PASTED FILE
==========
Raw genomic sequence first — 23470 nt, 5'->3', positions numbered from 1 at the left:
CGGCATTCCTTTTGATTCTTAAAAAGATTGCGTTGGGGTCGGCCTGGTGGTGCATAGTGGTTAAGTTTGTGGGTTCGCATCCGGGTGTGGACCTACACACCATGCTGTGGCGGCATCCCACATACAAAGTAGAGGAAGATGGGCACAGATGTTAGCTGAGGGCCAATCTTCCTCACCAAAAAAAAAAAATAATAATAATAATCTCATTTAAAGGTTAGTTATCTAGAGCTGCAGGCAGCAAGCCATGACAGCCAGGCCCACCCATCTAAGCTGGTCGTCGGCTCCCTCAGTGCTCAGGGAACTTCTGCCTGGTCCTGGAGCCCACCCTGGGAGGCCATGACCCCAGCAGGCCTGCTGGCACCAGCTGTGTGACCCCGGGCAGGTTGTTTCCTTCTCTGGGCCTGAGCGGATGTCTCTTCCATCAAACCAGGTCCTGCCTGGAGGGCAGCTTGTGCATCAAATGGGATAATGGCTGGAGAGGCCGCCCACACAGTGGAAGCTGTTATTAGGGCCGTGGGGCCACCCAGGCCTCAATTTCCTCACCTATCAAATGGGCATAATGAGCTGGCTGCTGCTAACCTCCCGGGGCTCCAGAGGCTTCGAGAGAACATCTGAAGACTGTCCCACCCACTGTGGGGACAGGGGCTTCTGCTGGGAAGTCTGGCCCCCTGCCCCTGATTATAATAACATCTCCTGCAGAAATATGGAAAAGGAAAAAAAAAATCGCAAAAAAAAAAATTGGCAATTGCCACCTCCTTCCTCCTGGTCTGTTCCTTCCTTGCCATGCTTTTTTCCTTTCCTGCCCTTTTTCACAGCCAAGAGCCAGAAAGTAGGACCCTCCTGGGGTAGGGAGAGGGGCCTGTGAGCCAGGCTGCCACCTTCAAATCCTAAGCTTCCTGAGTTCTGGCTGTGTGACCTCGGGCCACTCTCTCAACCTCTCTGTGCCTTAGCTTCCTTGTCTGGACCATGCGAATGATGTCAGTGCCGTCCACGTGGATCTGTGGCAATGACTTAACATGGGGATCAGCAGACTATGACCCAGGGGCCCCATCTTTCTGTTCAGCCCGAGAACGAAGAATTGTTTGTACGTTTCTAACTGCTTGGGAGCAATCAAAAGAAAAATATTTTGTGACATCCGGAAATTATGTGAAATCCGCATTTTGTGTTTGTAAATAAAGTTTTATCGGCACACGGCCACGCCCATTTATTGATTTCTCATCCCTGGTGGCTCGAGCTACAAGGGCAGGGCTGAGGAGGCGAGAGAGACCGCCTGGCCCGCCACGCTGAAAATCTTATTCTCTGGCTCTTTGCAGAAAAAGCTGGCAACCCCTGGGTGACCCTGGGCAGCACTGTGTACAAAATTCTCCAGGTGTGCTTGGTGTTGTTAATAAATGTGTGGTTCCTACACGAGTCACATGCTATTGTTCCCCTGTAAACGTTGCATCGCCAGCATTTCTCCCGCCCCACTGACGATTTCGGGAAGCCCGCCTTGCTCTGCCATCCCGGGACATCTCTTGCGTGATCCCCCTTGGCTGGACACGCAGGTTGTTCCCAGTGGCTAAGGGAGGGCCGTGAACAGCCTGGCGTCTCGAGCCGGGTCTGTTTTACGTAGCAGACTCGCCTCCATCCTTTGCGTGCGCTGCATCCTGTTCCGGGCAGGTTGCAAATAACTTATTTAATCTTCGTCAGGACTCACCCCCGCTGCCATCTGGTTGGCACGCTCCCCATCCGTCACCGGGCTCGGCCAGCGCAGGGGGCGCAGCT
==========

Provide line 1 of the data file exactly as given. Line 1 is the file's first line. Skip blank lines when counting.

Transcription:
Raw genomic sequence first — 23470 nt, 5'->3', positions numbered from 1 at the left: